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Why Grocers Are Boosting Private Labels

Stores are wooing value-conscious shoppers with more private brands

Like many U.S. grocery chains, Safeway wanted to improve its private-label offerings during the economic slump, when consumers were eager for brands that offered better value. So three years ago it poached veteran marketer Diane Dietz from Procter & Gamble and named her chief marketing officer. Since joining Safeway, Dietz has been digging into P&G’s bag of branding tricks. In June, to promote the introduction of Safeway’s Open Nature line of antibiotic-free meat, she had a 305-foot-long picnic table (a Guinness World Record) constructed in San Francisco’s Marina District, where celebrity chef Tyler Florence of Food Network fame helped prepare a meal for several hundred people. The resulting buzz was a publicity bonanza for the house line.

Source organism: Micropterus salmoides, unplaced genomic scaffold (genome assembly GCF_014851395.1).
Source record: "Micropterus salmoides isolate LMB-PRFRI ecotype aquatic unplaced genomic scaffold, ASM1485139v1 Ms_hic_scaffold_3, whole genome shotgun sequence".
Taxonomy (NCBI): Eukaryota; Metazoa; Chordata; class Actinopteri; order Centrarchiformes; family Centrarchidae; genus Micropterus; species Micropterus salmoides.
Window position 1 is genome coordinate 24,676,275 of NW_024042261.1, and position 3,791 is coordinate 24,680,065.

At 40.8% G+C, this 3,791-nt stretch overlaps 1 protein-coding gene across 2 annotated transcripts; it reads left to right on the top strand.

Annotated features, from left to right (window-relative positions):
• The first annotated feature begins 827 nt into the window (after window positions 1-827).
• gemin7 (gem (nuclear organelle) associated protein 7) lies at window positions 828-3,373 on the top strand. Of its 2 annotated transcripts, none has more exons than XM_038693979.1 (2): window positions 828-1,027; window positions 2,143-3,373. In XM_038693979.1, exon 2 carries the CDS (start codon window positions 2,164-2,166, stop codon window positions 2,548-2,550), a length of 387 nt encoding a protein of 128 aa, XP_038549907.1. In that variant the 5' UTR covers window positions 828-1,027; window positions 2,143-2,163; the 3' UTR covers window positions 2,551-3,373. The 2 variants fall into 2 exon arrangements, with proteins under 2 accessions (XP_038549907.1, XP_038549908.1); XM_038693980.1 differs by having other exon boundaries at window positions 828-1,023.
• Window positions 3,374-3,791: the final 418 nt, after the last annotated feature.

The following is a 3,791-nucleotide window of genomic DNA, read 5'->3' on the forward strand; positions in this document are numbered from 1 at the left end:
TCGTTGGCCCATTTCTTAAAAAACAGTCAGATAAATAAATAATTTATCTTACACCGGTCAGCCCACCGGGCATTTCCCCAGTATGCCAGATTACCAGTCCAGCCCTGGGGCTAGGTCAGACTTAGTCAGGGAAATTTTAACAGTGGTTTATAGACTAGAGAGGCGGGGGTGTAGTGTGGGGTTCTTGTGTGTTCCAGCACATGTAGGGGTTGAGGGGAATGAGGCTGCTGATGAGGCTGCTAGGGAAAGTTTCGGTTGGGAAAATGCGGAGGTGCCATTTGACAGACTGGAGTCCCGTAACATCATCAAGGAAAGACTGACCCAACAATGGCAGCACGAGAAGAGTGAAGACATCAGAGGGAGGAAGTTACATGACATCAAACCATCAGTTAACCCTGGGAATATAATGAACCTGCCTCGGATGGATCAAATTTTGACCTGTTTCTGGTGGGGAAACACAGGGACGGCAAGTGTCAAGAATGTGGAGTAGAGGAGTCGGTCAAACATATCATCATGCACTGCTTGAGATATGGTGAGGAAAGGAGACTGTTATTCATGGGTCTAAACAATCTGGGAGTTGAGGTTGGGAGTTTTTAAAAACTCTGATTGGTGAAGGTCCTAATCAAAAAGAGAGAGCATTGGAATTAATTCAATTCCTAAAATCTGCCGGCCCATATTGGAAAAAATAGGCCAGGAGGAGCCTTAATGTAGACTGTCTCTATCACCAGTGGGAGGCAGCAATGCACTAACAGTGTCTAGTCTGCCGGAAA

Store brands have come a long way from their copycat days, when they confined themselves mostly to yellow boxes of faux Cheerios and black-and-white cans labeled “beans.” Back then, grocers were loath to anger the Kraft Foods and PepsiCos of the world by pushing their own labels too hard. Now, with deal-hunting shoppers increasingly brand-disloyal, Safeway, Kroger, and Supervalu—which together account for 40 percent of U.S. retail food sales, according to Citibank analyst Deborah Weinswig—are increasingly willing to devote more shelf space to their own merchandise. As of mid-November, store brands accounted for 31.4 percent of the 14,400 new food and beverage items introduced in the U.S. this year, according to market researcher Packaged Facts, based on data from Datamonitor’s Product Launch Analytics. That’s double the share logged in 2010 and up from just 8.7 percent in 2009.